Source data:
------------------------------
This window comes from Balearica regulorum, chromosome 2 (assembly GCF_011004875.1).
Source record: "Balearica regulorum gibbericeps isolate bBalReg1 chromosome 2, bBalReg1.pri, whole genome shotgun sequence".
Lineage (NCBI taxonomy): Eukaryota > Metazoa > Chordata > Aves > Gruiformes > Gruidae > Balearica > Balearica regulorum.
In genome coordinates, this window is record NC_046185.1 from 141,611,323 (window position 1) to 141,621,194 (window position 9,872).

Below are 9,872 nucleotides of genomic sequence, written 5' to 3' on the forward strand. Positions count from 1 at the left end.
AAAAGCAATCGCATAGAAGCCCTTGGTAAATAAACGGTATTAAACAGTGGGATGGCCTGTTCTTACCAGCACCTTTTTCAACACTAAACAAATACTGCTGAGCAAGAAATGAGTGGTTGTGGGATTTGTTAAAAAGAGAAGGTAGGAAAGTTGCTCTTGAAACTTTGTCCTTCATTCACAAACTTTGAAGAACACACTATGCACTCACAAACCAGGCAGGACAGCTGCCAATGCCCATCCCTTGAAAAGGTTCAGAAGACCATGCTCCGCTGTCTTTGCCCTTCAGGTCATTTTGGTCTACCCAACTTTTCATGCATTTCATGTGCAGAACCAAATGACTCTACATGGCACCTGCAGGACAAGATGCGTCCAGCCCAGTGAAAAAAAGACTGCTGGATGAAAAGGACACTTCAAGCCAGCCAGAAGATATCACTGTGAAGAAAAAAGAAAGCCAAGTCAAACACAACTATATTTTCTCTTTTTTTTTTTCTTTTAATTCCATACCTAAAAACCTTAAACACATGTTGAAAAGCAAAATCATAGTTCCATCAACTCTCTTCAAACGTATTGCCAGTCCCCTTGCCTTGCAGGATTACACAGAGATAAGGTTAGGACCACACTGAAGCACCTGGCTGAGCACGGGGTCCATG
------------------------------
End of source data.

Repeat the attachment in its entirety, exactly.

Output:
This window comes from Balearica regulorum, chromosome 2 (assembly GCF_011004875.1).
Source record: "Balearica regulorum gibbericeps isolate bBalReg1 chromosome 2, bBalReg1.pri, whole genome shotgun sequence".
Lineage (NCBI taxonomy): Eukaryota > Metazoa > Chordata > Aves > Gruiformes > Gruidae > Balearica > Balearica regulorum.
In genome coordinates, this window is record NC_046185.1 from 141,611,323 (window position 1) to 141,621,194 (window position 9,872).

Below are 9,872 nucleotides of genomic sequence, written 5' to 3' on the forward strand. Positions count from 1 at the left end.
AAAAGCAATCGCATAGAAGCCCTTGGTAAATAAACGGTATTAAACAGTGGGATGGCCTGTTCTTACCAGCACCTTTTTCAACACTAAACAAATACTGCTGAGCAAGAAATGAGTGGTTGTGGGATTTGTTAAAAAGAGAAGGTAGGAAAGTTGCTCTTGAAACTTTGTCCTTCATTCACAAACTTTGAAGAACACACTATGCACTCACAAACCAGGCAGGACAGCTGCCAATGCCCATCCCTTGAAAAGGTTCAGAAGACCATGCTCCGCTGTCTTTGCCCTTCAGGTCATTTTGGTCTACCCAACTTTTCATGCATTTCATGTGCAGAACCAAATGACTCTACATGGCACCTGCAGGACAAGATGCGTCCAGCCCAGTGAAAAAAAGACTGCTGGATGAAAAGGACACTTCAAGCCAGCCAGAAGATATCACTGTGAAGAAAAAAGAAAGCCAAGTCAAACACAACTATATTTTCTCTTTTTTTTTTTCTTTTAATTCCATACCTAAAAACCTTAAACACATGTTGAAAAGCAAAATCATAGTTCCATCAACTCTCTTCAAACGTATTGCCAGTCCCCTTGCCTTGCAGGATTACACAGAGATAAGGTTAGGACCACACTGAAGCACCTGGCTGAGCACGGGGTCCATG